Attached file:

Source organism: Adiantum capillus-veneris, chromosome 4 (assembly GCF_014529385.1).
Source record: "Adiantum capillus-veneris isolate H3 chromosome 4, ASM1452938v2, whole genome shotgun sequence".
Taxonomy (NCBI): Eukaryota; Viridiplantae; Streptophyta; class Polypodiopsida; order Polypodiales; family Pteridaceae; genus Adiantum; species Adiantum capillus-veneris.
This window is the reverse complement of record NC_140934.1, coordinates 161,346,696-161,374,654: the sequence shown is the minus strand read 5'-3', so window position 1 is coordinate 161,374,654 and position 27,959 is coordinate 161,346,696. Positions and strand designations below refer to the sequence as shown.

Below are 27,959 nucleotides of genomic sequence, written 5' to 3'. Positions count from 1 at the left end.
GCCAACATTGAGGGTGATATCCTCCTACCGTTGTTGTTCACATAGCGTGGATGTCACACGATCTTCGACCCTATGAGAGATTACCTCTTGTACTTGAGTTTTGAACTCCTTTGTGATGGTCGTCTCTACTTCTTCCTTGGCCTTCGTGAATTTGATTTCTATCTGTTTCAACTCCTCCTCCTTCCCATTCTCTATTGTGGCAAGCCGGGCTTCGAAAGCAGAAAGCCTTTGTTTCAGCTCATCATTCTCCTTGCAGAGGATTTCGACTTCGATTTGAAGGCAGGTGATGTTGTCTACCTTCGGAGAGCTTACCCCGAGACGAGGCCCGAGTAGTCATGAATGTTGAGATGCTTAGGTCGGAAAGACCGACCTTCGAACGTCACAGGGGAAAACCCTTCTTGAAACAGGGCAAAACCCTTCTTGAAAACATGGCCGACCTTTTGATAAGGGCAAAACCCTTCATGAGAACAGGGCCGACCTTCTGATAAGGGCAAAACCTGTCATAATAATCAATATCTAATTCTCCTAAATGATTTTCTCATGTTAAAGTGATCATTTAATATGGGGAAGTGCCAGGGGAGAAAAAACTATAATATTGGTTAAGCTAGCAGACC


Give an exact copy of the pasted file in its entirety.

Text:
Source organism: Adiantum capillus-veneris, chromosome 4 (assembly GCF_014529385.1).
Source record: "Adiantum capillus-veneris isolate H3 chromosome 4, ASM1452938v2, whole genome shotgun sequence".
Taxonomy (NCBI): Eukaryota; Viridiplantae; Streptophyta; class Polypodiopsida; order Polypodiales; family Pteridaceae; genus Adiantum; species Adiantum capillus-veneris.
This window is the reverse complement of record NC_140934.1, coordinates 161,346,696-161,374,654: the sequence shown is the minus strand read 5'-3', so window position 1 is coordinate 161,374,654 and position 27,959 is coordinate 161,346,696. Positions and strand designations below refer to the sequence as shown.

Below are 27,959 nucleotides of genomic sequence, written 5' to 3'. Positions count from 1 at the left end.
GCCAACATTGAGGGTGATATCCTCCTACCGTTGTTGTTCACATAGCGTGGATGTCACACGATCTTCGACCCTATGAGAGATTACCTCTTGTACTTGAGTTTTGAACTCCTTTGTGATGGTCGTCTCTACTTCTTCCTTGGCCTTCGTGAATTTGATTTCTATCTGTTTCAACTCCTCCTCCTTCCCATTCTCTATTGTGGCAAGCCGGGCTTCGAAAGCAGAAAGCCTTTGTTTCAGCTCATCATTCTCCTTGCAGAGGATTTCGACTTCGATTTGAAGGCAGGTGATGTTGTCTACCTTCGGAGAGCTTACCCCGAGACGAGGCCCGAGTAGTCATGAATGTTGAGATGCTTAGGTCGGAAAGACCGACCTTCGAACGTCACAGGGGAAAACCCTTCTTGAAACAGGGCAAAACCCTTCTTGAAAACATGGCCGACCTTTTGATAAGGGCAAAACCCTTCATGAGAACAGGGCCGACCTTCTGATAAGGGCAAAACCTGTCATAATAATCAATATCTAATTCTCCTAAATGATTTTCTCATGTTAAAGTGATCATTTAATATGGGGAAGTGCCAGGGGAGAAAAAACTATAATATTGGTTAAGCTAGCAGACC